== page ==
This section is from the book "Materia Medica: Pharmacology: Therapeutics Prescription Writing For Students and Practitioners", by Walter A. Bastedo. Also available from Amazon: Materia Medica: Pharmacology: Therapeutics: Prescription Writing for Students and Practitioners.
The heavy metals, though differing markedly in some of their details of action and in their therapeutic uses, have certain pharmacologic actions in common. Their salts tend to precipitate proteins, forming metallic albuminates of variable composition. The salts which are most readily dissociable into ions act most rapidly and tend to be irritant. They may even be caustic, causing death of tissue. The soluble salts, through precipitation of the proteins of the cells, tend to be astringent. The organic preparations and double salts tend to dissociate less easily and have less local action. The salts of inorganic acids tend to be especially astringent from the setting free of the acid.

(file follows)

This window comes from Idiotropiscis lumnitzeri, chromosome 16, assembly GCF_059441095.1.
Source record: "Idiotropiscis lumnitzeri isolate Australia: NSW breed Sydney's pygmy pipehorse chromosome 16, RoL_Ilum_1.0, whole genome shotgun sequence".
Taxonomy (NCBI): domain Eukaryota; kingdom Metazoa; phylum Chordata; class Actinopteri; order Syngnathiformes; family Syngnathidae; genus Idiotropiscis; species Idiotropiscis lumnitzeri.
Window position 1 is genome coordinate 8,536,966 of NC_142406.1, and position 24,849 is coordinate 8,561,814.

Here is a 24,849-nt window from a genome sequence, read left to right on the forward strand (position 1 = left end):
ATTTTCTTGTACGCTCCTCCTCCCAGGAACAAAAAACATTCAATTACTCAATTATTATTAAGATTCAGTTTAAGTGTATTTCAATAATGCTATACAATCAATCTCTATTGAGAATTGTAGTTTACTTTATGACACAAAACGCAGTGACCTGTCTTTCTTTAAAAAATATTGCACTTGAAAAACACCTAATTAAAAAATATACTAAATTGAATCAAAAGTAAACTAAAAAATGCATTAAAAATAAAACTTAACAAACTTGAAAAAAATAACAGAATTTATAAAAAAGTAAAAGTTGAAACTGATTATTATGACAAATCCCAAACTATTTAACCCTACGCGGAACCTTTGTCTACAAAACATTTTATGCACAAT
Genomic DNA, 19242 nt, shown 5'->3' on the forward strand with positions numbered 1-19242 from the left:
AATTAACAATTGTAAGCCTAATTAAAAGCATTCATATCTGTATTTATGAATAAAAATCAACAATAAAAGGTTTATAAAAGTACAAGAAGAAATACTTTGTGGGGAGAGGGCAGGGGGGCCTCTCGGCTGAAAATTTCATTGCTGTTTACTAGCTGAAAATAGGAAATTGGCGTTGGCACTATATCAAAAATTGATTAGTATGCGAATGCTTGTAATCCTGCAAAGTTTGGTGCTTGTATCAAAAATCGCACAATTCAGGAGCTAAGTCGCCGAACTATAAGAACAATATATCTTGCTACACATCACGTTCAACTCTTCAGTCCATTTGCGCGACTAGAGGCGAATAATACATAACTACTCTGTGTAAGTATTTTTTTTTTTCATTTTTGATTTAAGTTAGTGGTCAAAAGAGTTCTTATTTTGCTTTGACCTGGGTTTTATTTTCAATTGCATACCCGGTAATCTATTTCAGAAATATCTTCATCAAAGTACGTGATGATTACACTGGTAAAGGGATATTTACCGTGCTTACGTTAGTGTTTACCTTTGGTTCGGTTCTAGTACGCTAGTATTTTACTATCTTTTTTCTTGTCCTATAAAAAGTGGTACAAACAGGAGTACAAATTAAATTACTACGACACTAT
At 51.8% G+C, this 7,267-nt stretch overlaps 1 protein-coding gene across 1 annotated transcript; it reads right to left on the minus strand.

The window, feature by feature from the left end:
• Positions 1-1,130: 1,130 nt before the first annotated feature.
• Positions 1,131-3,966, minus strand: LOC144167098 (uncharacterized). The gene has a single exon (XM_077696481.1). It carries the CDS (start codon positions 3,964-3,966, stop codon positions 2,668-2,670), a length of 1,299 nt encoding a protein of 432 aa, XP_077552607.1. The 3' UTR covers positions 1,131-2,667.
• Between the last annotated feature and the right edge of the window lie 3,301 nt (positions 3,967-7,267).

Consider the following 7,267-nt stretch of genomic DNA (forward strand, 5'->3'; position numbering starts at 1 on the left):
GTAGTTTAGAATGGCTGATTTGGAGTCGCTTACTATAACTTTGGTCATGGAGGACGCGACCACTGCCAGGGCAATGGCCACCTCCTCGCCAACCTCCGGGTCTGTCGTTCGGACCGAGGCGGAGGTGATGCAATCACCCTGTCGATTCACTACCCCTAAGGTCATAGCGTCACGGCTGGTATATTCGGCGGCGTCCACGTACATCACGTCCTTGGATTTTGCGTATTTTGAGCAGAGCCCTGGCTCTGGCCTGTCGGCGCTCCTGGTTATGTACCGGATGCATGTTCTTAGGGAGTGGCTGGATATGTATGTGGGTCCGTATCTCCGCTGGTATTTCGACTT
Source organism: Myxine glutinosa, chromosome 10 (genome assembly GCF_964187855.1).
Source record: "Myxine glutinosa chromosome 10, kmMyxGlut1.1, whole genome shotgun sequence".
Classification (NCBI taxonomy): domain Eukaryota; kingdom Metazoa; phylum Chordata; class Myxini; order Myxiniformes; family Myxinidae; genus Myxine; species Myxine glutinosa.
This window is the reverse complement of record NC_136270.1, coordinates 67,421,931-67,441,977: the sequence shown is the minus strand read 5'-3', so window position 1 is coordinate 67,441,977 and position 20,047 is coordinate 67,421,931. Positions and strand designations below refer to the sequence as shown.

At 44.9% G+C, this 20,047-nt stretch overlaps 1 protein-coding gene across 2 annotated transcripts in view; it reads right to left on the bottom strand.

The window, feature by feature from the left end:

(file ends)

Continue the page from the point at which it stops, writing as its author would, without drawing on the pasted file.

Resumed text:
The absorption of most of the salts is slow, and their excretion also very slow, and chronic poisoning by some of the metals may follow the repeated ingestion for many days of very minute quantities. They are mostly excreted by the kidneys and the gastro-intestinal tract; and in the poisoning these organs tend to be inflamed.
The nervous system is also sensitive to the metals, peripheral neuritis, excitability, and scleroses in the brain or cord being sometimes manifestations of metallic poisoning.